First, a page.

It goes by itself that the imposition of this misguided form of “sexual education” is a severe human rights violation. All major human rights documents – such as the the UDHR (Article 26 (3)), the ICESC (Article 13 (3)), the European Convention on Human Rights (Article 2 of the 1st Protocol), and the EU Fundamental Rights Charter (Article 14 (3)) explicitly recognize the right of parents “to ensure the education and teaching of their children in conformity with their religious, philosophical and pedagogical convictions”. The Sate’s role in education is therefore merely ancillary: it has to help and assist parents in educating their children according to their, i.e. the parents’, values.
The European Parliament and the “Estrela Report”
The “Standards for Sexuality Education in Europe” played a decisive role in the defeat of the ominous “Estrela-Report“, a proposed (non-legislative) Inititiative Report on “Sexual and Reproductive Health and Rights” submitted to the European Parliament’s plenary by a group of MEPs led by Edite Estrela (S&D, Portugal) in October and then, in a second attempt, in December 2013. Mrs. Estrela’s draft contained a wealth of legally unfounded, but politically radical statements on “sexual rights”, including on abortion, contraception, the “right” of single women and lesbians to have access to assisted medical procreation, etc. But the element that, when the wider public learned of it, provoked the greatest outrage was the fact that one of the recitals contained a reference to the WHO document recommending masturbation for children aged 0-4 as a “standard” for sexual education. Later on, Mrs. Estrela and her supporters angrily denied having known that the draft report contained such a reference (which was plausible, given that allegedly it had been written not by herself, but by a group of IPPF lobbyists), and submitted her draft report for a second time (this time without reference to the controversial WHO “Standards”. But it was too late: the EPP had become aware that it could not give its support to Mrs. Estrela’s radical manifesto without estranging wide parts of its own electorate, and instead proposed a very brief alternative motion, which was then adopted by a narrow margin. The text that was finally adopted curtly states that “the formulation and implementation of policies on Sexual and Reproductive Health and Rights and on sexual education in schools is a competence of the Member States”.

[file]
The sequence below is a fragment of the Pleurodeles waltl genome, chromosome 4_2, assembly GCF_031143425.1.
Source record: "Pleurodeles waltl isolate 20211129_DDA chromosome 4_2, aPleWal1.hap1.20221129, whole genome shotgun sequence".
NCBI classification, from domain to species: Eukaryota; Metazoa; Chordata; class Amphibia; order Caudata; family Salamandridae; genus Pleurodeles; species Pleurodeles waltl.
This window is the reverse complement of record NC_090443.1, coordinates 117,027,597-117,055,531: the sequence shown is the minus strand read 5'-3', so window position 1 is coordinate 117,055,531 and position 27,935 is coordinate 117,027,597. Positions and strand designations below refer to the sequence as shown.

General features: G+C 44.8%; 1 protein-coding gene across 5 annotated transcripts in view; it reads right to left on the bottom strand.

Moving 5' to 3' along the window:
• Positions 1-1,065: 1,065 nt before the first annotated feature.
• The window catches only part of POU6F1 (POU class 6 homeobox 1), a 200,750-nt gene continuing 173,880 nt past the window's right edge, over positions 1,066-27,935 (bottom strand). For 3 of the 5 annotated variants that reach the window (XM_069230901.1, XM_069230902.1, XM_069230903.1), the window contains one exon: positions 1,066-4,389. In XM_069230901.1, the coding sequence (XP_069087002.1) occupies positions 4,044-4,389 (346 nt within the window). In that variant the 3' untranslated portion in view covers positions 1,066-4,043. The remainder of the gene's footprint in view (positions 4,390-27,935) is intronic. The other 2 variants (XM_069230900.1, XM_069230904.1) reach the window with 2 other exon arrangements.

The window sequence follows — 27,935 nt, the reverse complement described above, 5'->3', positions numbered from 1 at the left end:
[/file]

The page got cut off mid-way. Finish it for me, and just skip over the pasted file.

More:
“Sexual education” is a code word of the political left; it stands for a programmatic attempt to subvert the institutions of marriage and the family, which are viewed as obstacles to the self-fulfilment of the individual.
There is nothing educative in this concept of “sexual education”; on the contrary, politicians like Edite Estrela and the supporters of her report want to prevent children from receiving education in the true sense of the word. This is therefore the best strategy against any future attempts to use “sexual education” to subvert the family: the public must be told that we are for education, where as they (i.e. Estrela and others) are against.
Estrela Report (1): before the vote
Estrela Report (2): the vote
Estrela Report (3): after the vote. Mrs. Estrela’s angry reaction
 While we have linked the English version of this document to this page, it is available in ten other languages at the BZgA’s own website.